Matt Harvey has gone from being the Dark Night to the Dark enigma. At the same time, while he hasn’t been the dominant ace the New York Mets once heavily relied on, Sandy Alderson and company are better off keeping Harvey for the final year of his deal, instead of trading him.
Throughout the MLB Winter Meetings, many teams and players have been involved in trade discussions, the Mets included. According to Mike Puma of the New York Post, the Mets were engaged with the Texas Rangers on a deal that would send Harvey to Texas in exchange for second baseman Jurickson Profar. The Mets are also said to have a suitor for Harvey in the Baltimore Orioles, who they have discussed a deal with, reports Ken Rosenthal of The Athletic.
To see the Mets discussing the idea of trading Harvey for Profar — who has proven to be injury-prone and hasn’t yet had a breakout year — and/or simply a bullpen arm, puts in perspective how bad it has gotten for the righty, in terms of how others teams view him.
It’s no secret that Harvey is not the elite, Cy Young caliber righty of old, which the last two seasons have proved.
After the team’s NL Pennant run in 2015, the Dark Knight has fallen off a cliff. He began to put runners on base at ease, get hit hard and lost his command. Pitching to a career-worst 4.86 ERA and 1.47 WHIP, Harvey was not the ace Terry Collins and the Mets saw him grow into the year prior — when he pitched them to the World Series. In addition to his inability to pitch at a high level, Harvey saw his season end early due to injury.
Undergoing right shoulder thoracic surgery, the Mets were forced to shut down Harvey for the reminder of the season. The ensuing year, he was unable to come back strong.
Pitching to an abysmal 6.70 ERA and 1.69 WHIP, the Mets’ homegrown righty endured, without a doubt, the worst season of his five-year career. Unfortunately for Harvey, injuries continued to plague him.
Suffering a tight left hamstring and a right scapula injury, the Dark Knight was limited to just 19 appearances on the hill in 2017. In his return from injury (early September), he saw little to no improvement in his command or velocity. Pitching to an 11.28 ERA and recording just 13 strikeouts in his six starts throughout the month of September, Harvey showed no signs of a potential resurgence, or any chance of being a reliable rotation arm.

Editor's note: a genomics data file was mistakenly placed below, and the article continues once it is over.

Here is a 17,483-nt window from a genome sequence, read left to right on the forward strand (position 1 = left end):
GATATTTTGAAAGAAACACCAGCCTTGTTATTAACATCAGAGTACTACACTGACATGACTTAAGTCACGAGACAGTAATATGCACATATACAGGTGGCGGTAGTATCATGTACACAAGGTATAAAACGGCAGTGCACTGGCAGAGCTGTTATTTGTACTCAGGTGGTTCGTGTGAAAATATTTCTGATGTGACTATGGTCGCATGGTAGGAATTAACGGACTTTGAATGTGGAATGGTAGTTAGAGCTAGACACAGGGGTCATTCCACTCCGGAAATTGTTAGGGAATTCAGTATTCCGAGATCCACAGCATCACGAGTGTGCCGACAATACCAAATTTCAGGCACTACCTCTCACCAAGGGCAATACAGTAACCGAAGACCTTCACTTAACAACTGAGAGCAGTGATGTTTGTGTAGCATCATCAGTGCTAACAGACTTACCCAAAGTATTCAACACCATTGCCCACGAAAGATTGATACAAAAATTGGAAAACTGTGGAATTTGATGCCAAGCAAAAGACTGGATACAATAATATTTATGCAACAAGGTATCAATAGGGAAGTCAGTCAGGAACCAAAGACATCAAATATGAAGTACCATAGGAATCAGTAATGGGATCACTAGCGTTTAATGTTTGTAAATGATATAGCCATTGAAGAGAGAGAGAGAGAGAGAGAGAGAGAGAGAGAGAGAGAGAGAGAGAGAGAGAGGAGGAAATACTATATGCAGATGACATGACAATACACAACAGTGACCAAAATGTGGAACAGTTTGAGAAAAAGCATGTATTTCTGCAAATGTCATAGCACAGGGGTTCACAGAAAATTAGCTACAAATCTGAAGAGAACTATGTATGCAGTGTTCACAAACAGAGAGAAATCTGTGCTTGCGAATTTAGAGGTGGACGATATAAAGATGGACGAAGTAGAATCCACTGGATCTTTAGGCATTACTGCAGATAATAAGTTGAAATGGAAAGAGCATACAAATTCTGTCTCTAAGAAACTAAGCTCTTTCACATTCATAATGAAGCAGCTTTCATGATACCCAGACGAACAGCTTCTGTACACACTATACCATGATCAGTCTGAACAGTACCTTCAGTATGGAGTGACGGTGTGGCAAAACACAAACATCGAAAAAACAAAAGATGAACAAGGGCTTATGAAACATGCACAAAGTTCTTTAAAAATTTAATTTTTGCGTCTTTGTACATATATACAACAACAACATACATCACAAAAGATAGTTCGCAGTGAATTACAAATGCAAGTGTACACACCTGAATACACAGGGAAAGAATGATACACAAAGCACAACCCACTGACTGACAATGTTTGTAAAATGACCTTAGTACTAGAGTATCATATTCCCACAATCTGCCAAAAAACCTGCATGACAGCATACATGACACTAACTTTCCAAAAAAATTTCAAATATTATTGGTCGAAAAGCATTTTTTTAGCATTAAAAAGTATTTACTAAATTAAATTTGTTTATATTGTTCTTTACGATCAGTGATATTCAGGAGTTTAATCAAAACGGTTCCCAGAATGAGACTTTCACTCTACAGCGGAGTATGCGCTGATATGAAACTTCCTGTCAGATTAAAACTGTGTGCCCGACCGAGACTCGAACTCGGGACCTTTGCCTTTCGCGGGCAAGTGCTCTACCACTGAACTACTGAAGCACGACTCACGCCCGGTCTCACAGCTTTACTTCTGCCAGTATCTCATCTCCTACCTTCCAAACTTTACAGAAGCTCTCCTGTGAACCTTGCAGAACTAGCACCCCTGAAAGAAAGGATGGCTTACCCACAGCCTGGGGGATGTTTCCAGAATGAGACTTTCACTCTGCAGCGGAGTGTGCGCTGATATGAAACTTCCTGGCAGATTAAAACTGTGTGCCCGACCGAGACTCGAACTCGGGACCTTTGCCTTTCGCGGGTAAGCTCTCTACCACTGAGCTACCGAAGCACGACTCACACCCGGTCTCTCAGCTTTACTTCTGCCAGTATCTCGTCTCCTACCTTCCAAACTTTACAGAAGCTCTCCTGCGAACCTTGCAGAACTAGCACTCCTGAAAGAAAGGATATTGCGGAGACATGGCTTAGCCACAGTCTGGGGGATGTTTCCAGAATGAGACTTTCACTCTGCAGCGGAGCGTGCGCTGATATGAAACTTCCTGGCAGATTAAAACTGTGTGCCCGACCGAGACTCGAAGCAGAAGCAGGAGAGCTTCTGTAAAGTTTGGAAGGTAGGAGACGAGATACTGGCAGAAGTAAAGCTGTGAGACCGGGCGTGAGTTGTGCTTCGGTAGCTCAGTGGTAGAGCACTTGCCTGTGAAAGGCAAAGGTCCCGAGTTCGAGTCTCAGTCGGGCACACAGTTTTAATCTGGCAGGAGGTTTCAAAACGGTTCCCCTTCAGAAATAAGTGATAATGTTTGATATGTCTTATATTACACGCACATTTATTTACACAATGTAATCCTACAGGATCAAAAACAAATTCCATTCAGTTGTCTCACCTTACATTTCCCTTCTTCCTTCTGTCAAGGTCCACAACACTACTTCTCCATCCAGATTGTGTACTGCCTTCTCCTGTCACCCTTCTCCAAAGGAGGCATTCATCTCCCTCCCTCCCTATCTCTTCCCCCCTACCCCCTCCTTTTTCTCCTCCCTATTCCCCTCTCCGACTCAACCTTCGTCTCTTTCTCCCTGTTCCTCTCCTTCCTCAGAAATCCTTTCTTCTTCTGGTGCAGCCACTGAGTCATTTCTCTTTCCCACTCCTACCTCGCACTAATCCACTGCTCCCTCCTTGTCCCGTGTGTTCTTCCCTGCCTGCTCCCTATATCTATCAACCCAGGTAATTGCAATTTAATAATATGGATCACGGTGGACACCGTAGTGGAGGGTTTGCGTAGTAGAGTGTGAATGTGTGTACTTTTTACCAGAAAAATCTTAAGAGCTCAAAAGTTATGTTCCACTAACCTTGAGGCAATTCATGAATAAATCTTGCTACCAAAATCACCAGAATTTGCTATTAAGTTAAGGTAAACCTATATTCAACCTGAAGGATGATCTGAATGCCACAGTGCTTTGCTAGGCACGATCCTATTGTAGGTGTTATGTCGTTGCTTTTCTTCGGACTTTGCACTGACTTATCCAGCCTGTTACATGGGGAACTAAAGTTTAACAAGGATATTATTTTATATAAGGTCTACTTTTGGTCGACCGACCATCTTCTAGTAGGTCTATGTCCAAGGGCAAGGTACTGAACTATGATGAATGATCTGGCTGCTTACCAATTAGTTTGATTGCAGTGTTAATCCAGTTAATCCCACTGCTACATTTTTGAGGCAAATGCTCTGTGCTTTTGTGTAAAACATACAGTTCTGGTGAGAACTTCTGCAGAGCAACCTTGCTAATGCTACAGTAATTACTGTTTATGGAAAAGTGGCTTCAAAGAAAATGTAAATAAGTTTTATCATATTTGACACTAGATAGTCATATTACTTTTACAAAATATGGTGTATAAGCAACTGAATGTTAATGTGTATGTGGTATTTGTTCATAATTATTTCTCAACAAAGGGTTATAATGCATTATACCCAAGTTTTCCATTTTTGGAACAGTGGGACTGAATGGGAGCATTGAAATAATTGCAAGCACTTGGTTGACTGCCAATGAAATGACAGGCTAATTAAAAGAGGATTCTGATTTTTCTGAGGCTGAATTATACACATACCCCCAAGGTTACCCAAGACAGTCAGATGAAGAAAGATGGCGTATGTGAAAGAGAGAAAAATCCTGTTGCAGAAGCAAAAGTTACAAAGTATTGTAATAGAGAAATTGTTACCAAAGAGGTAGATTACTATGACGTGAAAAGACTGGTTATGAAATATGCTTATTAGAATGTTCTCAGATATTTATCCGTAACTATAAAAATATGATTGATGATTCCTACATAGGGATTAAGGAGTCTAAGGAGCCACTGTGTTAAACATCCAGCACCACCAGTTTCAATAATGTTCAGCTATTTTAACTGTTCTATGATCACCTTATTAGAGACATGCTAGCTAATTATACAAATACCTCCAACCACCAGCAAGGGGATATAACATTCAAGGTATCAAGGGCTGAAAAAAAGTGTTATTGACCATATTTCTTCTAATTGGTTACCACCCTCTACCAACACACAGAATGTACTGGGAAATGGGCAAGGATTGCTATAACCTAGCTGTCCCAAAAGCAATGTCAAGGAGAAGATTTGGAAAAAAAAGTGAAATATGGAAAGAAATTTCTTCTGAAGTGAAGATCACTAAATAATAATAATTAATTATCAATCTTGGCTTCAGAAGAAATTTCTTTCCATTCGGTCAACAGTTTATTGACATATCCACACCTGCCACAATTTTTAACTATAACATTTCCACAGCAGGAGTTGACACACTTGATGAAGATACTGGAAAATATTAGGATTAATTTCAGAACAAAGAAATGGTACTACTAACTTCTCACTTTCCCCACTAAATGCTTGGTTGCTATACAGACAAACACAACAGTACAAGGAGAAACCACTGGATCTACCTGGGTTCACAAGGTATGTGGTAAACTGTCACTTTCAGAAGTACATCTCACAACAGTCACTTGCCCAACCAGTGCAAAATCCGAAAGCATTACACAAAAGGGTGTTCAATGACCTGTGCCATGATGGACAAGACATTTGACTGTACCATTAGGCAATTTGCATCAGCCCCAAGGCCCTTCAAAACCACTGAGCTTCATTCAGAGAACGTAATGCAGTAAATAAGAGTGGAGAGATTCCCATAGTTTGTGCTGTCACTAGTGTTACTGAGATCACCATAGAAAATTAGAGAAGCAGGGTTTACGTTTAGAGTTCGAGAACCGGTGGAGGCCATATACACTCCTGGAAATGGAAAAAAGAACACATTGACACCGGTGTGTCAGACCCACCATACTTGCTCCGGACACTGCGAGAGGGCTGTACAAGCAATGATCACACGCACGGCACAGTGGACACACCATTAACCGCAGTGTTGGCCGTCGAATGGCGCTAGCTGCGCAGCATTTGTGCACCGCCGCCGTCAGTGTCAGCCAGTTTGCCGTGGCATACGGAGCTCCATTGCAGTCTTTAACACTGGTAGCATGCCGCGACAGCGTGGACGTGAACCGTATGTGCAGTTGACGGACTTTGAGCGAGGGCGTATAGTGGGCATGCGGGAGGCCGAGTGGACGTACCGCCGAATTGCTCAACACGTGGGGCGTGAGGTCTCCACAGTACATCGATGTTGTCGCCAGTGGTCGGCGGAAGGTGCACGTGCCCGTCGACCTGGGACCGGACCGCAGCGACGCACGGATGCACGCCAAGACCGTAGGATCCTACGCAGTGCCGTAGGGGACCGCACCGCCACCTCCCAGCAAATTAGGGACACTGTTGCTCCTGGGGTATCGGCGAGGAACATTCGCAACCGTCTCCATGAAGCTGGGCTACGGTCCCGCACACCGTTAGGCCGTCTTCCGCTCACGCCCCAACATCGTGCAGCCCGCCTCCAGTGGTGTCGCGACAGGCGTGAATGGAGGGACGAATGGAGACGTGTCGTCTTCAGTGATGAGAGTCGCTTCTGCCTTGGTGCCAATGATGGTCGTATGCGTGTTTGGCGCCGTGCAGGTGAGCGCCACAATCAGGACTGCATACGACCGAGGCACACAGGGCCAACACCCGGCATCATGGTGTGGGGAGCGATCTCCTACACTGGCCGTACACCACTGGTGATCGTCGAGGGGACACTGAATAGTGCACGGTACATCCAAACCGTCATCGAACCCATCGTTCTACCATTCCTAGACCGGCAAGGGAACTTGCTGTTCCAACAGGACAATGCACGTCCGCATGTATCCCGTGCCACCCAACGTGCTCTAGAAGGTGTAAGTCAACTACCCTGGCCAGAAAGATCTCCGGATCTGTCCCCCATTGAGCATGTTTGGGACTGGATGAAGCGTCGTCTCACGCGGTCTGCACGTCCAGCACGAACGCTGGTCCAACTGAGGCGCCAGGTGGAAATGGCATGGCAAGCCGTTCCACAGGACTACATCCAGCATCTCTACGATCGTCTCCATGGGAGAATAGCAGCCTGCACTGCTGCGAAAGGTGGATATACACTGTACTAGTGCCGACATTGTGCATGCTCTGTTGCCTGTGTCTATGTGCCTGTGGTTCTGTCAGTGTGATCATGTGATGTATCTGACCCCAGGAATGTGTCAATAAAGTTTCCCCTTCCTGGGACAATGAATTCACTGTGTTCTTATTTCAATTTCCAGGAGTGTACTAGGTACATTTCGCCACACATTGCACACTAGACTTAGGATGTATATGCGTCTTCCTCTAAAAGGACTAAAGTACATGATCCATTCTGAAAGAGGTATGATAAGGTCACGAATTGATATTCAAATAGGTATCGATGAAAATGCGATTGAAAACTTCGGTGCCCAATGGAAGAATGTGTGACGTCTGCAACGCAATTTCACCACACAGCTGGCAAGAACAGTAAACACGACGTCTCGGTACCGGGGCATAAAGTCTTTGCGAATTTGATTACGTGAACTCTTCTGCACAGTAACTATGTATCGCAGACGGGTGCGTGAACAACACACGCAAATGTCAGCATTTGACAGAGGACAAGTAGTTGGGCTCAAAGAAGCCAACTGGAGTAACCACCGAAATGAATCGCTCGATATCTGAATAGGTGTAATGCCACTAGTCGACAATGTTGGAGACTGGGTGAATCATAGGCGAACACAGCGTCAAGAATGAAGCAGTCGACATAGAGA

Injuries, inconsistency and command, or lack thereof, significantly affected Harvey’s 2017 season and in the worst way possible. His fastball, once in the high 90s, found itself down in the low 90s, he didn’t have his command, put runners on base all too often (a career-high 47 walks in just 18 starts) and simply posed little to no threat on the rubber; it wasn’t the Harvey of old and a sign of what’s to come. Simultaneously, with the 28-year-old hitting the open market after the 2018 season, the Mets would get very little out of trading Harvey before Spring Training.
If the market for Harvey is as low as Profar, or a reliever, then the Mets are better off retaining him.
At the end of the 2018 season, chances are the Mets and Harvey will head in separate directions, regardless of how well he pitches; it has simply gone off the rails between the two parties. Whether it be getting stuck in traffic and missing a mandatory workout before the 2015 playoffs, the innings restriction dilemma between the Mets and his agent Scott Boras after his Tommy John surgery the year before, or simply the injuries he’s endured over the past two seasons, the writing is on the wall for Harvey — his time as a Met is coming to an end.
It’s important that the Mets do their due diligence and see what they can get for Harvey in a trade, but also be careful to not just give him away. Management is not inclined, nor should they, to just rid themselves of Harvey. If it reaches the point where management is getting spare parts or little to no value in return for the righty, they should hold onto Harvey until his contract expires.
Harvey likely won’t rekindle his ace status in 2018, but the Mets should, at the very least, see what he can do; just making a deal for the sake of making one would be unwise.